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Pastas were equally mixed. My guests and I all liked a very rich but straightforward orecchiette with lamb Bolognese, whipped ricotta, and mint, while fresh cavatelli with corn and Adirondack blue potatoes was one of my least favorite dishes at North. This dish’s starch-on-starch-on-starch was unpleasantly sweet and gluey.

Restaurant North’s breezy, beachy décor disguises the intent of two serious restaurateurs.

Photo by Cathy Pinsky

Jade avocado and ruby tuna make new Restaurant North’s tuna tartare both cool and pretty; expect sparkling salt and citrus to breathe life into this old-hat standard.

Photo by Cathy Pinsky

Of all North’s dot-punctuated headings, “Sea…” and “Land…” were the most consistently good. We raved over ur-beefy grilled hanger steak (served with chickpeas, zucchini, and rainbow chard), while juicy soft-shells (with corn and chanterelles) arrived crisp yet briny, a thrilling dip into the racy realm of fried food. And creamy, locally fished striped bass (with miso-braised bok choy and crispy potatoes) was simply and irreducibly perfect.

Though its house-made pickles were delicious, a “BUBBA’s burger” (with North’s specially blended Pat La Frieda ground beef, pork confit, and manchego) was so fatty that we could only manage three bites—and the third wasn’t eager.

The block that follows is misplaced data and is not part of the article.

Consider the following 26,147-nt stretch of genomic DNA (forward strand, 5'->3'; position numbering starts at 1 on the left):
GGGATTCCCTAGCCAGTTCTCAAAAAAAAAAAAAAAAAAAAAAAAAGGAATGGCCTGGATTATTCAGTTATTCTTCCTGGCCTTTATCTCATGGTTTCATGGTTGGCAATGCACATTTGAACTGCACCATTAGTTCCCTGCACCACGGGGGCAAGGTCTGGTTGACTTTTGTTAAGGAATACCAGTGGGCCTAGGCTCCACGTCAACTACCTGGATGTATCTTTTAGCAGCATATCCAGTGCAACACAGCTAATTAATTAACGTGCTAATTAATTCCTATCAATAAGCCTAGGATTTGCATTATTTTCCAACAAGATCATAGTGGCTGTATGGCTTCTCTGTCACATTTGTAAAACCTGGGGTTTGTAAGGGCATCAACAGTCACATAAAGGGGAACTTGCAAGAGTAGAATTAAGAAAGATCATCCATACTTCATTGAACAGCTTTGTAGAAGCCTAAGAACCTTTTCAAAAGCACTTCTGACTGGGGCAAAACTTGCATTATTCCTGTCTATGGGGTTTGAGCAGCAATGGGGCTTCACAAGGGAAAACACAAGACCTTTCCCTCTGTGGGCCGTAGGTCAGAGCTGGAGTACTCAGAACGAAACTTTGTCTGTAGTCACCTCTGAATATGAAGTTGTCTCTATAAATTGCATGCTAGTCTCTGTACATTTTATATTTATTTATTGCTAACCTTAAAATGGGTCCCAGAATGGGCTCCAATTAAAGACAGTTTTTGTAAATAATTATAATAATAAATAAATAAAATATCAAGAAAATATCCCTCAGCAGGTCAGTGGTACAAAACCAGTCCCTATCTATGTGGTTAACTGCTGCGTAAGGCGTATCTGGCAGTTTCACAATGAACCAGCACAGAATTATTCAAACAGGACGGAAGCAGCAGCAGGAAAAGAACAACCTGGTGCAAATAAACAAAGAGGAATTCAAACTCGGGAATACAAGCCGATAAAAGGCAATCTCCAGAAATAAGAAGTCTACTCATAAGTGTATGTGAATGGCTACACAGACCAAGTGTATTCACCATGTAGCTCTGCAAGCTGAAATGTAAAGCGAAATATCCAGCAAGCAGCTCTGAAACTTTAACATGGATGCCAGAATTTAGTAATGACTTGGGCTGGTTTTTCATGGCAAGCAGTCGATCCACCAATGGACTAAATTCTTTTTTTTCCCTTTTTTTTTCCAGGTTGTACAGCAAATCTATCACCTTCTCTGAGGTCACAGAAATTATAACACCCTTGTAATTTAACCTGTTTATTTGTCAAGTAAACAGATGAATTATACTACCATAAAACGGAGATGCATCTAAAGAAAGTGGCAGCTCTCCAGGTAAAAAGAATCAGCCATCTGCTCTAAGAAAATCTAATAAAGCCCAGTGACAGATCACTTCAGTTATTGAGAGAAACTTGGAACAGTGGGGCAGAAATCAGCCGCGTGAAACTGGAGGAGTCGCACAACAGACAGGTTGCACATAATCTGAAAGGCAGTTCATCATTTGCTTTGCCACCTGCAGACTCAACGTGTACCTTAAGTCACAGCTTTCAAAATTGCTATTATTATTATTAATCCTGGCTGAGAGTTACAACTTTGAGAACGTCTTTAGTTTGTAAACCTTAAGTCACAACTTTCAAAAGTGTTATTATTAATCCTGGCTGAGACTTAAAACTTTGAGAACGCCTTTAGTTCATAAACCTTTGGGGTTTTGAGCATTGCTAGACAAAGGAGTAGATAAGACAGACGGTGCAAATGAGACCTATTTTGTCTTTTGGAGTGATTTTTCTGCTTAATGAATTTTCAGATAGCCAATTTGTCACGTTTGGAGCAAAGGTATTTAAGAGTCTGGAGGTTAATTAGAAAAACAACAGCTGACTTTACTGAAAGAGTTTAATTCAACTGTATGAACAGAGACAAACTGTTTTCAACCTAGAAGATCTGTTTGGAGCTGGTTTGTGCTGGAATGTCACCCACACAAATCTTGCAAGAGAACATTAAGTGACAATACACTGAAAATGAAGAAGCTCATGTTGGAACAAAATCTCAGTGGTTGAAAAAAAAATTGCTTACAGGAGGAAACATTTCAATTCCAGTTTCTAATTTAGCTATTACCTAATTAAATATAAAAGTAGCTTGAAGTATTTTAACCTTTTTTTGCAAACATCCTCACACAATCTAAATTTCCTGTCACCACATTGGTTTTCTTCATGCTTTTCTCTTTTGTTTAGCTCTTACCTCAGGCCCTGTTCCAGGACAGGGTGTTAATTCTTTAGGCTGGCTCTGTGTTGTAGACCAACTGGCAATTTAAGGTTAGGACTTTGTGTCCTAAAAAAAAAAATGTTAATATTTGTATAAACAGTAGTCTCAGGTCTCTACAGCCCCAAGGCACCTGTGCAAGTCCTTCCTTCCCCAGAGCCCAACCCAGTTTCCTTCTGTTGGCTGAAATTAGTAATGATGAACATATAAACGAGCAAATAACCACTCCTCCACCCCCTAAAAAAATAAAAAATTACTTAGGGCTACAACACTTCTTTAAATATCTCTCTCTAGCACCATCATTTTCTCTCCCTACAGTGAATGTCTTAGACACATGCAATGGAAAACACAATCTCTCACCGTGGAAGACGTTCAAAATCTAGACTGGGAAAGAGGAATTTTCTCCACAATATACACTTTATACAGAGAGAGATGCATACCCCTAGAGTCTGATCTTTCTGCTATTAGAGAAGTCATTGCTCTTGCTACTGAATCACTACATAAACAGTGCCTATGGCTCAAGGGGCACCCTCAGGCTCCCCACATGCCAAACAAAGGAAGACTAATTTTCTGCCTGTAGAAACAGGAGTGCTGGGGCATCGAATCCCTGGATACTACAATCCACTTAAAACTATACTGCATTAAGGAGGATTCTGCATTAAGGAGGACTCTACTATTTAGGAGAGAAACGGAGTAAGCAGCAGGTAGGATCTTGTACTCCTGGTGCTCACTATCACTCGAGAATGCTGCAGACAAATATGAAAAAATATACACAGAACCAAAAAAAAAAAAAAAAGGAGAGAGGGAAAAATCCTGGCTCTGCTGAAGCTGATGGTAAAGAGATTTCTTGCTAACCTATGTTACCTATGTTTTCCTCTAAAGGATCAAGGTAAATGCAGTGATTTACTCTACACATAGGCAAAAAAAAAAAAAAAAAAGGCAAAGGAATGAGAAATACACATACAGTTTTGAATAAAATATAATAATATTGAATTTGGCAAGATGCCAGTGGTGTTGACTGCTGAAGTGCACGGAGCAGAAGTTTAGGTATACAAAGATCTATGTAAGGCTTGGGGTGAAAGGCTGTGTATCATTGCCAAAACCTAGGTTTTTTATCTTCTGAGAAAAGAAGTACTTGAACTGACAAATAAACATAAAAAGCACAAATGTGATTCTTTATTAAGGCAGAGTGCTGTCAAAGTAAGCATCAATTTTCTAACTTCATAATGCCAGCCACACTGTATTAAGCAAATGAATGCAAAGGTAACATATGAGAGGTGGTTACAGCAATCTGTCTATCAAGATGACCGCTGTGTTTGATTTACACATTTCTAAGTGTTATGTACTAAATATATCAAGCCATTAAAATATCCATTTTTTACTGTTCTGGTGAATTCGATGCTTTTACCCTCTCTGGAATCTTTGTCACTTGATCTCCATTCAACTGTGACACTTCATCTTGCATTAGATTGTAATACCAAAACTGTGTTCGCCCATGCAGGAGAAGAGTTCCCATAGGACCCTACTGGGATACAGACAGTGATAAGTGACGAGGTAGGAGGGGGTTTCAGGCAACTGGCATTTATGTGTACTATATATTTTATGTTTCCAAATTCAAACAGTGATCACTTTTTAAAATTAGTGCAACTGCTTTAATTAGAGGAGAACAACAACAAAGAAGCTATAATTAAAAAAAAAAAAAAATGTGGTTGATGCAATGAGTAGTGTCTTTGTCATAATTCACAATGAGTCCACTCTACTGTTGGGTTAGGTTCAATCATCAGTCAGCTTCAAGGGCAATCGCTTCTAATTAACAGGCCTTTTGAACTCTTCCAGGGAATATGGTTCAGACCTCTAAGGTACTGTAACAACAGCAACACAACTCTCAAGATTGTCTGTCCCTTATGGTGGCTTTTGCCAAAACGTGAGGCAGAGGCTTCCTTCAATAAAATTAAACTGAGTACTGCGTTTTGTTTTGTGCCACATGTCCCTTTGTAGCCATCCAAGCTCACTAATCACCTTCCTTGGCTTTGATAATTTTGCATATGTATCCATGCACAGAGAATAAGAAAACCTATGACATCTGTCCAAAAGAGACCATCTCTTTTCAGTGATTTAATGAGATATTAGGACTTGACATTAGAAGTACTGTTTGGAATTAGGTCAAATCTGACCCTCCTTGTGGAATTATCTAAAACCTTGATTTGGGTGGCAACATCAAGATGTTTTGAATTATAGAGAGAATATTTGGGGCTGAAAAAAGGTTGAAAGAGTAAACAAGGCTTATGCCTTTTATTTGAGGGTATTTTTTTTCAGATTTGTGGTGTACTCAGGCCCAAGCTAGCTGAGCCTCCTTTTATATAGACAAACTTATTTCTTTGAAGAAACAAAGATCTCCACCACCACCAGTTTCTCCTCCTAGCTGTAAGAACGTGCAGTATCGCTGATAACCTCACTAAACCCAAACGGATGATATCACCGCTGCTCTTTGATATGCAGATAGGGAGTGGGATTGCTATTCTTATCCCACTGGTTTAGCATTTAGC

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Frozen puff pastry was a critical flaw in a “Madura Farms black dirt mushroom skillet.” This was the most ill-conceived dish on the menu, and a mangy bone to throw to poor vegetarians. Its mushrooms had steamed under its unevenly baked pastry cap, while caramelized fennel and Wild Hive polenta offered no relief. Another downer was an otherwise delicious Long Island duck breast (with yummy sweet potato purée, dry-seared Brussels sprouts, and crisp cubes of bacon) that was ordered medium rare but appeared cool and jiggly inside.

In keeping with many of North’s dishes, desserts can be fairly filling. The only service flaw we experienced was not being warned that a dessert “skillet” might feed four diners. These warm, homey desserts, which comprise about half the list, are served in individual cast-iron frying pans straight from the oven. You’ll find an ice-cream topped snickerdoodle, a chocolate-chip cookie, a white peach crisp, and a just-baked red velvet cake. The last comes topped with a serious scoop of nutty cream-cheese icing and could feed a whole church social. The good news is that North offers smaller desserts for flagging appetites. To all those monolithic skillets, we preferred a small, warm berry tartlet topped with melting whipped cream.

So, udercooked duck, hard tomatoes, weird mushroom skillet-thingy—finally, who cares? Restaurant North is the sort of warm, genial, and buzzy place that’s hard to find in Westchester. We’ll return as soon as we can snag a table (check out OpenTable; this is no mean feat).

Restaurant North ★★★
386 Main St, Armonk (914) 273-8686

Hours: lunch, Tues to Fri 12 pm-2:30 pm; dinner Tues to Thurs 5 pm-9:30 pm, Fri and Sat 5 pm-10:30 pm.

Appetizers: $8-$17; entrées: $17-$29; desserts: $8-$10.
★★★★—Outstanding ★★★—Very Good
★★—Good ★—Fair